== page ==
We have attempted to estimate the contribution of photovoltaics to global energy production. Currently the installed base of photovoltaics worldwide has an output of about 5.0 gigawatts. Since the sun doesn’t shine 24 hours per day, the actual yield is probably about one-third that amount, call it 2.0 gigawatt-years in 2005. While this installed base is probably set to double every two years, and this amazing pace may be a conservative estimate, it is accurate to say photovoltaics do not currently contribute to global energy production in any meaningful way.
We are moving to an electricity future – and since 33 gigawatt-years equals one quadrillion BTUs, and since global energy production in 2005 was about 400 quadrillion BTUs, today we are only getting about one-6,000th, or 1.7 hundredths of one percent of our energy from photovoltaics.
What about wind power? According to the Global Wind Energy Council, the installed base of windmills in the world today have a cumulative output of 59.1 gigawatts. Since the wind doesn’t blow 24 hours per day, the actual yield, again, is probably a bit more than one-third that amount, call this 24 gigawatt-years in 2005.
So wind power is currently producing nearly 12 times more power than photovoltaics, which brings their share of global energy production up to a measurable but still paltry one-500th, or 20 hundredths of one percent.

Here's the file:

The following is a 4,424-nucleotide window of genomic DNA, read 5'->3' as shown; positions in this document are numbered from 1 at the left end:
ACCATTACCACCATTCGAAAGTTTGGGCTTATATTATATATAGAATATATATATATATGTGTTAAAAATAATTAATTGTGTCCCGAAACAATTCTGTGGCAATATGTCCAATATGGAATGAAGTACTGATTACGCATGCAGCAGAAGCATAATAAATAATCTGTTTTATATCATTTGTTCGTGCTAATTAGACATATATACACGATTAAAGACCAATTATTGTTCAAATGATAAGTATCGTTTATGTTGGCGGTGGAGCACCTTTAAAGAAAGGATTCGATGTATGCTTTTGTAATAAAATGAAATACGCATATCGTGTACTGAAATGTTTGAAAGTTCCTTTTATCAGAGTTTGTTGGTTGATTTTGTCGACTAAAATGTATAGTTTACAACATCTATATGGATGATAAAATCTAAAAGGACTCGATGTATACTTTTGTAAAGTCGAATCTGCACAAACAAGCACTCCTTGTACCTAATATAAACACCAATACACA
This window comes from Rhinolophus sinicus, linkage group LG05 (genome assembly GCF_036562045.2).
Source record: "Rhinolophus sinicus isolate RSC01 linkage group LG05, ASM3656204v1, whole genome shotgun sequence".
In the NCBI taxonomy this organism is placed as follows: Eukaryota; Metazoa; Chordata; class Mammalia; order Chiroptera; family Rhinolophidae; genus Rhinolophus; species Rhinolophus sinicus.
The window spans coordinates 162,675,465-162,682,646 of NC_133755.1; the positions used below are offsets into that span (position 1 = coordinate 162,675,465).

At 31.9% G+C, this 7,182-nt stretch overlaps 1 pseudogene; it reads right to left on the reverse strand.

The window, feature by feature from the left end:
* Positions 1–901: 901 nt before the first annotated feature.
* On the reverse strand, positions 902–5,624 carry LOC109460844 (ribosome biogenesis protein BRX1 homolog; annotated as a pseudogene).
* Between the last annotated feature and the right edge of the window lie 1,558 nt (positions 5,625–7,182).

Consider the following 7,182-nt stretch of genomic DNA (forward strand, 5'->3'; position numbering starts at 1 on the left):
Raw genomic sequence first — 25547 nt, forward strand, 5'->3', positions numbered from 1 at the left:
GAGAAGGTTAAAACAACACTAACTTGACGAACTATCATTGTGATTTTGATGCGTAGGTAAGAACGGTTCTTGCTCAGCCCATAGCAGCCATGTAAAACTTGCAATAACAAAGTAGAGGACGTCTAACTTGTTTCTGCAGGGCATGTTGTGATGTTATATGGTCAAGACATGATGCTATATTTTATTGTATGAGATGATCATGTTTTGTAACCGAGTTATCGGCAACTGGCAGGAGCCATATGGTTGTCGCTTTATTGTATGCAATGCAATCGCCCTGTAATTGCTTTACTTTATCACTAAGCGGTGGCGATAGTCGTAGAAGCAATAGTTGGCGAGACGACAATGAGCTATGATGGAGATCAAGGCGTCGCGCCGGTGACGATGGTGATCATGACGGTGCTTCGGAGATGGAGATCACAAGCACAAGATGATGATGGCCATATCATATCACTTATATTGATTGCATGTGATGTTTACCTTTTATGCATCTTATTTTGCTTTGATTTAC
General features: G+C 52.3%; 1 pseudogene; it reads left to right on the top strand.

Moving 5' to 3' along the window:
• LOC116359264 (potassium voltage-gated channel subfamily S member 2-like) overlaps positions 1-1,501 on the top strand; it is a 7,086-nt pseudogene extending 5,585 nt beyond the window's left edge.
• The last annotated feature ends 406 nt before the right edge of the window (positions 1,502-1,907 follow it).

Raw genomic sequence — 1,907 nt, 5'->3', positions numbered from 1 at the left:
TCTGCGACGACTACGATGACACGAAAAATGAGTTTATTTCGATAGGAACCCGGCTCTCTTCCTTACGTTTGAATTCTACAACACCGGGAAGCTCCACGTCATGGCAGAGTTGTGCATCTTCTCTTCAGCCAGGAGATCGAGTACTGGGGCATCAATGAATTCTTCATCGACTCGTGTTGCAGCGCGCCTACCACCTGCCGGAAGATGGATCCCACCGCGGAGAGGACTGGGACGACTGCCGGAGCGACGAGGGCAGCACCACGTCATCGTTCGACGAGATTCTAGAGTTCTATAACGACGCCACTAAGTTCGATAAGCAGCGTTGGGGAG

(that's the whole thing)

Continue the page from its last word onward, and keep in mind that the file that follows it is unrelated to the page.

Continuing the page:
Which of these eminently clean sources of energy are increasing faster? In 2005, 11.5 gigawatts of windmill generators were manufactured. In the same year, about 1.5 gigawatts of photovoltaics were manufactured. But the costs of windmills are not likely to drop in the future as much as photovoltaics. We predict that by 2010 global production of photovoltaics will outstrip that of windmills, and that will just be the start.
It is reasonable to assume wind power has the potential to increase output by an order of magnitude, to perhaps 1.0% of global energy production. This is based on the assumption that mega wind farms such as those just announced in the Thames Estuary, will continue to get built. Should decentralized, silent, ducted wind-generators be developed and widely adopted for use in commercial buildings and urban high-rises, perhaps wind energy could even reach 2.0% of total global energy production within a generation, perhaps much more. But there is an upper bound to how many places are truly suitable for windmills; there are problems with aesthetics; there are problems with birds; there aren’t windy regions everywhere; there are clean energy alternatives.
Because the price of photovoltaics continues to drop – thin film costs are already approaching the magic $1.00 per watt level – combined with lower maintenance costs compared to windmills, our money is on photovoltaics. There appears to be no limit to how much energy will eventually be produced by photovoltaics, and production of photovoltaics is poised to experience sustained exponential growth.